BASI Report Dissected
Surely, the BASI report loses its integrity when it contradicts itself in such a significant way. But what is worse is that there was no further mention anywhere in the report of any scientific investigation or tests to understand the likely effect that an improperly feathered propeller would have on the performance and ability of the aircraft to continue flight in this configuration.
Incredibly, an entire page of the report section titled, Wreckage and impact information starting at 188.8.131.52 concentrated on the left propeller malfunctioning and the cause of it doing so. Examination of the propeller revealed 8 considerations listed down the page mentioning excessive torque being required to move one of the blades, a dislodged protective sleeve to prevent water ingress, corrosion and pitting as a result, a jammed cam assembly, and no maintenance certification to indicate having de-sludged the propeller as required every 500 hours of operation.
A specialist examination concluded that the propeller had not been able to operate to the full-feather position for some time. A video taken of the aircraft on the bottom of Botany Bay before recover operations commenced showed clearly that the propeller was not in the feathered position.
And that, my friends, is where the BASI report left it!
Addressing Some BASI Reported Items
|Page No||BASI Comment||My response|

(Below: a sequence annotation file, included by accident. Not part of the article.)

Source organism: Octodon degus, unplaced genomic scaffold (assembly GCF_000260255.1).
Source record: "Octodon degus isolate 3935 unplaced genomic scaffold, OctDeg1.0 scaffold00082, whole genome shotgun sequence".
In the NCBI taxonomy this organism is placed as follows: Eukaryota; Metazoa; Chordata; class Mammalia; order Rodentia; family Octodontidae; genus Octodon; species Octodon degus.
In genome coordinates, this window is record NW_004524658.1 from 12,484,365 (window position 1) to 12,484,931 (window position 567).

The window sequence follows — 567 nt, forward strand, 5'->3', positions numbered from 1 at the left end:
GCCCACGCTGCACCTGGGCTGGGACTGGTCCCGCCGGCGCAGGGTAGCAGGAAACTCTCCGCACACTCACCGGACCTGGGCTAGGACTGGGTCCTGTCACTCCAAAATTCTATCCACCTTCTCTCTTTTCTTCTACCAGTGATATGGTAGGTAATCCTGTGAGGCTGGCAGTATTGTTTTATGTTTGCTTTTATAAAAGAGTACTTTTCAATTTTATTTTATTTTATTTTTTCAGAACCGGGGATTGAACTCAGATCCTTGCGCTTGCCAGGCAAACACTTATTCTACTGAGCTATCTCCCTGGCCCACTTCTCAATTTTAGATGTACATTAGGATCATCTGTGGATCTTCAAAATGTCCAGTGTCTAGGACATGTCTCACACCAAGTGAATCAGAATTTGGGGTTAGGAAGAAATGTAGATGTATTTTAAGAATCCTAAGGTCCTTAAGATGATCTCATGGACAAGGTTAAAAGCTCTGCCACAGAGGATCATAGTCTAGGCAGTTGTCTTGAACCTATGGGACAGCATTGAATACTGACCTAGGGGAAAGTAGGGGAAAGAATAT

|1||“The inability of the handling pilot (co‑-pilot) to obtain optimum asymmetric performance from the aircraft was the culminating factor in a combination of local and organisational factors that led to this accident. Contributing factors included the overweight condition of the aircraft, an engine overhaul or maintenance error, non‑-adherence to operating procedures and lack of skill of the handling pilot.”||This conflates issues over which I, as pilot in command, had no connection to what lay outside my duties. My obligation was to receive a signed and current Maintenance Document authorising flight that day (known as a Maintenance Release), a passenger manifest and a load sheet. My separate obligations (which I concluded without comment) were to review the weather for the intended flight. This had been done. I had in my immediate possession all relevant maps charts and Notams. The ‘EDC Co‑-pilot managed the flying and flew the aircraft correctly up to the time I took control. The aircraft was not mishandled during the emergency. The company Operations Manual procedures, both normal and emergency, were adhered to throughout the entire flight. The load sheet for this flight, compiled by me did not exceed the Maximum Take‑-Off Weight (MTOW) permitted for the aircraft. Without my knowledge an additional passenger and additional cargo were placed in the aircraft by the ‘EDC Co‑-pilot who did so immediately prior to the flight and did not inform me of the change. At the completion of the BASI report, two of the interim recommendations in relation to the ‘EDC Co‑-pilot training suggested: “… have attained a recognised proficiency level to conduct take‑-off and landings, including practice engine failure and handling prior to them flying aircraft on passenger carrying operations.”“… including at least one take‑-off, with a practice engine failure, at 90% of maximum take‑-off weight…” As stated above, the ‘EDC Co‑-pilot had successfully passed his First Class Multi Engine Instrument Rating Renewal three months prior to the ditching. This test had included a simulated engine failure on take‑-off. The load factor when testing an applicant was never a requirement prior to the ditching. The training the ‘EDC Co‑-pilot had received was to the required standard at that time. Ironically, deeper review into this matter would have revealed that despite the ‘EDC Co‑-Pilot’s manipulative skill, he in fact did not hold a pilot licence at all. The CAA had failed to notice that the basis of the ‘EDC Co‑-pilot’s licence was false and he had never held a valid licence at all.|